April 10, 2020
by Ceci Connolly
Recently, Sean Nicholson and David A. Asch penned a piece for Harvard Business Review asserting health insurers should begin injecting cash into hospitals to make up for revenue shortfalls. Nicholson and Asch are right that hospitals are in dire need of help. But their assessment of the role health plans can and should take in alleviating this crisis misses the mark—and shows some common misconception about health coverage in the United States.
When it comes to health insurance, not all health plans are created equal. While it’s true that for-profit health plans enroll almost 52 percent of insured individuals in America, the other 48 percent rely on nonprofit, community health plans such as those that comprise the Alliance of Community Health Plans (ACHP).
Our community health plans work in collaboration with providers every day, so they have no need to change their business model in a public health crisis to “transfer … premium dollars and taxes to providers on the front lines,” as the authors suggest. Operating on razor thin margins, these nonprofit organizations are required by law to remain financially healthy. At no time is this more vital than during a health care crisis such as the coronavirus pandemic, as they serve their communities, manage patient care and continue paying claims.
The desire to shine a spotlight on record profits of publicly traded companies is understandable. But efforts to deplete the hard-earned reserves of community health plans would wreak havoc with the nation’s health care safety net.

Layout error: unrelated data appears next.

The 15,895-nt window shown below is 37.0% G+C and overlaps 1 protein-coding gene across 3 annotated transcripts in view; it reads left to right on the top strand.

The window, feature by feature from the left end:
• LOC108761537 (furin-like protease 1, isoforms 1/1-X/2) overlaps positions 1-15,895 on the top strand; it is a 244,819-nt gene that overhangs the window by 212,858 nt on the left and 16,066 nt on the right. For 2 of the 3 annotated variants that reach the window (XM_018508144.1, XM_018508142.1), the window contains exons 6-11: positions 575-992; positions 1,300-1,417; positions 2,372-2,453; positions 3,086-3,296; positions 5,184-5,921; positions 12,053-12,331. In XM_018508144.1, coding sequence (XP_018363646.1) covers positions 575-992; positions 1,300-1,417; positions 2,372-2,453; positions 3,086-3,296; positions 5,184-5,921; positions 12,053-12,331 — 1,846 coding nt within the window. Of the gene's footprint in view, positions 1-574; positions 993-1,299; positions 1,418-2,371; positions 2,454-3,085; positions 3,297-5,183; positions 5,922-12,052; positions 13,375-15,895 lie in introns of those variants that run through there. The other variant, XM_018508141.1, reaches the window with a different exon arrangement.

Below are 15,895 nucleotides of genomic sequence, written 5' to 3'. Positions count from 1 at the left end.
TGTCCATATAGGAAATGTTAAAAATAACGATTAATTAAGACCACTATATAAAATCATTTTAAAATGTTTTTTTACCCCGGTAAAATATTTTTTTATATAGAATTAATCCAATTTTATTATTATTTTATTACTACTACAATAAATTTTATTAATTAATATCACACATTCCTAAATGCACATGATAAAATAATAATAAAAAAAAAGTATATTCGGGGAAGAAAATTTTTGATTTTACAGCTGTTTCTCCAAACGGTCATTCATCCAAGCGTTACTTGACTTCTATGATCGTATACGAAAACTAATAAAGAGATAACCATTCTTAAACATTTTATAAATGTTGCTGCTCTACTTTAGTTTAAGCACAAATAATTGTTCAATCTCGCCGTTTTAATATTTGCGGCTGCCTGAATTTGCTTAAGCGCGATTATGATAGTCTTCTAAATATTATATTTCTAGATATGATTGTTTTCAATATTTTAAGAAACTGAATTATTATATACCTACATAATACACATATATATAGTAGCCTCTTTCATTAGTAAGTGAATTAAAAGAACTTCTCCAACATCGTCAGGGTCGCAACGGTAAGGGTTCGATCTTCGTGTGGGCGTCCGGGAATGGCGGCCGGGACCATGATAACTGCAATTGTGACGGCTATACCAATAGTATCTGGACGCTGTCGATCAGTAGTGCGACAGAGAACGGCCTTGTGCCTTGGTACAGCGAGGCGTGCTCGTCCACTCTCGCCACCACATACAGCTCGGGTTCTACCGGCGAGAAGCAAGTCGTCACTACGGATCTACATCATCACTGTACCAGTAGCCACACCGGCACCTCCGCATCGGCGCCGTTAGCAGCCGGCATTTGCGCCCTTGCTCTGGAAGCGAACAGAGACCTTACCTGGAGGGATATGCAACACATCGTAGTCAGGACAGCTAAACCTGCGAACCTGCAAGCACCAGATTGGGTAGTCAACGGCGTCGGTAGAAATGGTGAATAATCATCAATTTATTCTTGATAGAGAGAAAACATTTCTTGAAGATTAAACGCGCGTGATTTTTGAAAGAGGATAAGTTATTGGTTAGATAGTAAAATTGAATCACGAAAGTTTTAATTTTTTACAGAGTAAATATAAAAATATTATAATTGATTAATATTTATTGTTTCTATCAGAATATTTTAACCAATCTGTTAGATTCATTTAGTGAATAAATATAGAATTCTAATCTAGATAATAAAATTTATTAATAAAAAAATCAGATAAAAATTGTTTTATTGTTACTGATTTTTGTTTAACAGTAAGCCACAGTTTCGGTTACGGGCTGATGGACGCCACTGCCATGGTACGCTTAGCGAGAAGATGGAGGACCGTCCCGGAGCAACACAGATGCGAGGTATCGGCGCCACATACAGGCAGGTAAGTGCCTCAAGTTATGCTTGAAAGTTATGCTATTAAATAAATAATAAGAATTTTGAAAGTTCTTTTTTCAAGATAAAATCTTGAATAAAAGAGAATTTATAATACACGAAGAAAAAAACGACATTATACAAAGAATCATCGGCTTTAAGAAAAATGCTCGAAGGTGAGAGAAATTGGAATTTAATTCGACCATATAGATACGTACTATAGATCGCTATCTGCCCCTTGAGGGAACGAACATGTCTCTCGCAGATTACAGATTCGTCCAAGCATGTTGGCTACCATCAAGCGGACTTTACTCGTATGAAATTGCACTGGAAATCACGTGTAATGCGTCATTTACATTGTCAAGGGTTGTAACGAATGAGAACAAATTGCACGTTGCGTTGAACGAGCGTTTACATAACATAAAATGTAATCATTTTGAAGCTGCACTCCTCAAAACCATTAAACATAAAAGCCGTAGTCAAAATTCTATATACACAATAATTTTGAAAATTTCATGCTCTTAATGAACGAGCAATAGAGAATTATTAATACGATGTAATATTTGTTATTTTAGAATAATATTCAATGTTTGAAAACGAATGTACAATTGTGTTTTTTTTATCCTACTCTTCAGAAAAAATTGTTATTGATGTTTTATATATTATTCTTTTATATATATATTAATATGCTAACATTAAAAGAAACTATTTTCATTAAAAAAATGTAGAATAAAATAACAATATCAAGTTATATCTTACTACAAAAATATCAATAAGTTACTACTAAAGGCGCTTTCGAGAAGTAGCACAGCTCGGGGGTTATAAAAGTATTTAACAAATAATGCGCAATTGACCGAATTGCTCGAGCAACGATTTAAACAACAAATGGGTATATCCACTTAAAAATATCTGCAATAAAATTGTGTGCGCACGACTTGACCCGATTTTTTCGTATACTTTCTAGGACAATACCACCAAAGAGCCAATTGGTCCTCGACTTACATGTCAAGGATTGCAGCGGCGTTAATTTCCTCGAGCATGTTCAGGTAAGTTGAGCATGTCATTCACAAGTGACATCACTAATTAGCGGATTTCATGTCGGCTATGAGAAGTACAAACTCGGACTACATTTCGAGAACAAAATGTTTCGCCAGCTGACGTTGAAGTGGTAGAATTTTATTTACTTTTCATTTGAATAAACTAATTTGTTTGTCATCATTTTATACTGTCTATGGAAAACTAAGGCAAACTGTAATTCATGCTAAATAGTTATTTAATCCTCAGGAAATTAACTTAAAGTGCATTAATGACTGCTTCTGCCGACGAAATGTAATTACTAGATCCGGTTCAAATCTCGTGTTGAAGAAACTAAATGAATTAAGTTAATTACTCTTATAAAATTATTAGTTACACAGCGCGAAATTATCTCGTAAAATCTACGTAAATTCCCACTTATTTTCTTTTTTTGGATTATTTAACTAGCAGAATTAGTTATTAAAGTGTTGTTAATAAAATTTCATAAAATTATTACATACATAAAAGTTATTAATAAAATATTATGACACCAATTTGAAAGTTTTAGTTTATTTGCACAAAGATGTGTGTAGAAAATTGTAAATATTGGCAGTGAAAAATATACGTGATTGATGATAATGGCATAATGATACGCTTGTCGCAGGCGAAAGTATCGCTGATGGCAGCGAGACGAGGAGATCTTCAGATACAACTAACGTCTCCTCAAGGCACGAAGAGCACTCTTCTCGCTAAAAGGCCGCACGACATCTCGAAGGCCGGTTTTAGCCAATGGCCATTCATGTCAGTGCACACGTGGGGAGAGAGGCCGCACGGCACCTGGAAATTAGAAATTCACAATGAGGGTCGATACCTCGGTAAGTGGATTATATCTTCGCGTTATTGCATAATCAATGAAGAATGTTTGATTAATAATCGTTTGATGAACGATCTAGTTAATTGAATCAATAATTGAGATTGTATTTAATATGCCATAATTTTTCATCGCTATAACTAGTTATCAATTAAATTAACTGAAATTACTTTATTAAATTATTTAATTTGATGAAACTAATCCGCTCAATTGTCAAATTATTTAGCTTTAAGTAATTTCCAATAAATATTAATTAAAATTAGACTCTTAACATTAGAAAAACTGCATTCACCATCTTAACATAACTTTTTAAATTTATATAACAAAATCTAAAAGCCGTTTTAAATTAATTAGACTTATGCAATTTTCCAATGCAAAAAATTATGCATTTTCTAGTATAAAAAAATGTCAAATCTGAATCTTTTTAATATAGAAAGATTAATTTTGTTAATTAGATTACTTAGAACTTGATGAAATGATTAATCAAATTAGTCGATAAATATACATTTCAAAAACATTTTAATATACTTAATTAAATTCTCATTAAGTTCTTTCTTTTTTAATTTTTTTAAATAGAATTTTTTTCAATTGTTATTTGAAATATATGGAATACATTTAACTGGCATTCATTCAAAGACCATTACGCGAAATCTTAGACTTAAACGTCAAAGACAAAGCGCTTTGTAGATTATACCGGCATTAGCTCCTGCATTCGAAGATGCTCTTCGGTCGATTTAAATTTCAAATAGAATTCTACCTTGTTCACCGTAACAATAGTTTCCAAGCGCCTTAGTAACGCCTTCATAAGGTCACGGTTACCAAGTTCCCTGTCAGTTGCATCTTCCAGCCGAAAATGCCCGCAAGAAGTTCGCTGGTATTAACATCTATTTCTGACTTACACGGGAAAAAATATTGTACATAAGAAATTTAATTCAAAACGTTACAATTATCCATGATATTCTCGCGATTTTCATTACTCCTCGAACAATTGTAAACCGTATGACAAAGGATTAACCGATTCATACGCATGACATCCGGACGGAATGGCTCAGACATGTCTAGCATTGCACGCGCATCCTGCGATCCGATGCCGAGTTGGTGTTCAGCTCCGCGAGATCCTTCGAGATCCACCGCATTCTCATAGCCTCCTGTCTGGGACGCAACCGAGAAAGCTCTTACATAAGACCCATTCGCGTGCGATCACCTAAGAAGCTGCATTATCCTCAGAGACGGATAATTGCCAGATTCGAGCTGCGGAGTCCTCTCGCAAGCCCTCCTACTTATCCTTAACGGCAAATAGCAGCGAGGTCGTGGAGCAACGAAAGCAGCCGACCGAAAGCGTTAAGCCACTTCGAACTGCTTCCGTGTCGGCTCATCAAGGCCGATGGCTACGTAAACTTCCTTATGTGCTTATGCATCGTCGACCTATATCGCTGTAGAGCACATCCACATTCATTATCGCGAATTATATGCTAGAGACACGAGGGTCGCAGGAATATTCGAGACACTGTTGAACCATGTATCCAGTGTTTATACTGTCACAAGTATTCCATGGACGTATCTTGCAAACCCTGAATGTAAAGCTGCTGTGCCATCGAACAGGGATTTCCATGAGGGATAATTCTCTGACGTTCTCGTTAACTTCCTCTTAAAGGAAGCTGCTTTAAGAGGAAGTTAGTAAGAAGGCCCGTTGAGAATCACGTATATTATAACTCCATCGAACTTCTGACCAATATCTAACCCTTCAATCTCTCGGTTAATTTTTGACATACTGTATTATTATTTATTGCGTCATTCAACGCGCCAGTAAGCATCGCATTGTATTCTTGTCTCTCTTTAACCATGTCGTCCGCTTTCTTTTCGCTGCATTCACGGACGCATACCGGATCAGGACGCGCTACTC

In this health crisis, as they do every day, community health plans quickly assess their local needs, nimbly adapt coverage and care and innovate to protect public health. The ACHP Board of Directors voted early in the crisis to include COVID-19 testing as a covered benefit, and member companies have gone far beyond that, waiving cost-sharing for testing, expanding telehealth services, creating community funds and flexing their workforces to telecommuting to flatten the curve.
As vested members of the communities they serve, our nonprofit health plans are built on a collaborative model that brings together carriers, clinical teams and the community to advance the best interests of individuals, not Wall Street.
Would the American health care system be better if more health insurers were driven by mission, and not profit? We think so.
Ceci Connolly is president and CEO of the nonprofit Alliance of Community Health Plans (ACHP), which represents the nation’s top-performing non-profit health plans to improve affordability and outcomes in the health care system. She is a former national health correspondent for The Washington Post.